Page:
The FCC’s latest spectrum auction has something of a twist, in that current holders of valuable spectrum can sell off unwanted bandwidth in the auction.
Nevertheless, the FCC is expecting another set of records will be broken and observers have suggested that anything between $60-$100 billions-worth of bandwidth will be re-allocated as ‘old’ TV broadcast frequencies get re-purposed for broadband and WiFi. And if past auctions are a guide it could easily top that $100 billion estimate. Indeed, one report suggests that as the bids get close to $100 billion this sort of sum would exceed the combined market capitalisation of Dish, T-Mobile and Sprint!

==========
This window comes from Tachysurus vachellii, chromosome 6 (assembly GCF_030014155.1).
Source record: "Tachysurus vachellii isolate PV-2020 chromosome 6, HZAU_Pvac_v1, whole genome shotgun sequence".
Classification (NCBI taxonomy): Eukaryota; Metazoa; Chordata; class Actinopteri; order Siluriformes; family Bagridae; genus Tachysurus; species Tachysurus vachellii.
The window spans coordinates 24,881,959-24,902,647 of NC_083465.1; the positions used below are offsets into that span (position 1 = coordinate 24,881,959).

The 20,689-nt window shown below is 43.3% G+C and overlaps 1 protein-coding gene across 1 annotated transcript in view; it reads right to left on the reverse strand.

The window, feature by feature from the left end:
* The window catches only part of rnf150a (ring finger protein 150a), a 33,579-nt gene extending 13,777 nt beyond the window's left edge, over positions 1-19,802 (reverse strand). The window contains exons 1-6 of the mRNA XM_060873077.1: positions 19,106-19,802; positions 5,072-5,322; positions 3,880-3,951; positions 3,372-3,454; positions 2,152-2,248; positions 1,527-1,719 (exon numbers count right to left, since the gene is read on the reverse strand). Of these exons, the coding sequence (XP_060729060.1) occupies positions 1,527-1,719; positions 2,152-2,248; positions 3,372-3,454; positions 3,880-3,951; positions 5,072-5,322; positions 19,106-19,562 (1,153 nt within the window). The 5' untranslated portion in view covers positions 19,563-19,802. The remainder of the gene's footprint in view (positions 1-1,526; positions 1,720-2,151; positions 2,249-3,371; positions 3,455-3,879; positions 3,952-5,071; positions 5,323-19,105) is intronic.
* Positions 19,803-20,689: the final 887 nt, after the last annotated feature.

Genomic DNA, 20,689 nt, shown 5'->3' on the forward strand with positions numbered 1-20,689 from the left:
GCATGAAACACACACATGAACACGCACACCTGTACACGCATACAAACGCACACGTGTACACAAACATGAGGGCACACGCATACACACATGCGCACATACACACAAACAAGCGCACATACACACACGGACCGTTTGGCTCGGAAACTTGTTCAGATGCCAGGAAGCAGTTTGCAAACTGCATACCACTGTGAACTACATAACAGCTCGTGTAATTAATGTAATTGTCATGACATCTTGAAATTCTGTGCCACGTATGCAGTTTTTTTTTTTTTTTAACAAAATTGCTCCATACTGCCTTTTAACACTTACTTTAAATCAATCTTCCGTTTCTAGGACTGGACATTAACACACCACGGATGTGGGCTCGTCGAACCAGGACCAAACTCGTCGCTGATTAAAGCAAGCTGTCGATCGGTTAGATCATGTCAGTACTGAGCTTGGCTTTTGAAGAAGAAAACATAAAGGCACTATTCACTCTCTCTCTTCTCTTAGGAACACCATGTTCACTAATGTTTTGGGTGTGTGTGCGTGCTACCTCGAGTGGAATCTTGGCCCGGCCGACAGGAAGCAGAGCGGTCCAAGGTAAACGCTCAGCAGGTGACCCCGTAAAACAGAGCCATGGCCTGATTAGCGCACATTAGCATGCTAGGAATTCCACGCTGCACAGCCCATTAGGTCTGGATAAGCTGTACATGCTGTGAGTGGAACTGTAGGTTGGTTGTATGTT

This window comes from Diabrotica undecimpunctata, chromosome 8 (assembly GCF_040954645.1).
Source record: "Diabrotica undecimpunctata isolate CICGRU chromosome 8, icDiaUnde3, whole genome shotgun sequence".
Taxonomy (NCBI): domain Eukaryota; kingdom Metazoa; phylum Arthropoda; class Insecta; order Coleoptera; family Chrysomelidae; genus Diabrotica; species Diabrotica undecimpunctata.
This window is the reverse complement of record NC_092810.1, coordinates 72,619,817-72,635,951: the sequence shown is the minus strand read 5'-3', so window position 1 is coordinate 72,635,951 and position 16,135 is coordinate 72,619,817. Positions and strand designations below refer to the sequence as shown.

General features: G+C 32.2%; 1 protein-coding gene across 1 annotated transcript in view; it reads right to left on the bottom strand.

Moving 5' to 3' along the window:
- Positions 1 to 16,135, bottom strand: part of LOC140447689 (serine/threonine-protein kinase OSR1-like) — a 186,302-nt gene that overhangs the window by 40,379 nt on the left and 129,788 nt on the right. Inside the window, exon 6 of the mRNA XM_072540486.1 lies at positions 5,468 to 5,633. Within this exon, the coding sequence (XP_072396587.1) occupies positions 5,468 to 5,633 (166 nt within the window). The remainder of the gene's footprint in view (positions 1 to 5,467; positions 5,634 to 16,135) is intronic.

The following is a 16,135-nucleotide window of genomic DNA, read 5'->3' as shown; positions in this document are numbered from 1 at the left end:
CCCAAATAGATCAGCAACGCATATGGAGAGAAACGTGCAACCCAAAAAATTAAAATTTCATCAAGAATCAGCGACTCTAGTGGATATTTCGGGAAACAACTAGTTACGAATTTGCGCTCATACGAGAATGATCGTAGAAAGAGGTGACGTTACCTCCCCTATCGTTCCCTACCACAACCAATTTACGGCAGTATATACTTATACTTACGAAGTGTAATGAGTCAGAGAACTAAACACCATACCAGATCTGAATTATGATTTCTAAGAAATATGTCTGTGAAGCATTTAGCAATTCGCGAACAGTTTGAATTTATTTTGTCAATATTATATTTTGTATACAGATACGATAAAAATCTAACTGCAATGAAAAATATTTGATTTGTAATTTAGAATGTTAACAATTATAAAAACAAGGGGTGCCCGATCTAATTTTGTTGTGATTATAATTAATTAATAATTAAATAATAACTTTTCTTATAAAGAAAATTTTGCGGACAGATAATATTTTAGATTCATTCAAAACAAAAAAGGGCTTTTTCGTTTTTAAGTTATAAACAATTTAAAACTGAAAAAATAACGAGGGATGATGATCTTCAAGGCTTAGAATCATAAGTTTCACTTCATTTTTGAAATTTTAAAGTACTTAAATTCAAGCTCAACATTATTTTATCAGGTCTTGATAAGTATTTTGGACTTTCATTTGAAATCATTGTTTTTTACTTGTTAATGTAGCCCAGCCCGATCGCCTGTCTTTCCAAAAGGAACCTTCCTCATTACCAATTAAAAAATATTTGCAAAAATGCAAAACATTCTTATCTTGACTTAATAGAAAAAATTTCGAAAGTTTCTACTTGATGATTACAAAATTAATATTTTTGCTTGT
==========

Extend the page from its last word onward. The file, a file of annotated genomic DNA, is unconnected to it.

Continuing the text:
In essence it is the 600 MHz band that is being auctioned via the FCC’s 1001-2 processes, along with the old ‘white space’ safety frequencies. The FCC will offer 10 blocks of 10-megahertz paired spectrum in the associated forward-auction (Auction 1002). Twenty-six megahertz of spectrum would be allocated for guard bands and duplex spacing.
Dish Network and Comcast, amongst other major players, have already indicated they’ll participate in the process, although it has been reported that Sprint was not registered to bid.
Bidding opened on May 31st and Rounds 3 and 4 took place yesterday (June 2). Friday sees another pair of rounds take place. The auction will then continue through next week (and perhaps beyond) depending on demand and the willingness of bidders to place ever-larger bids.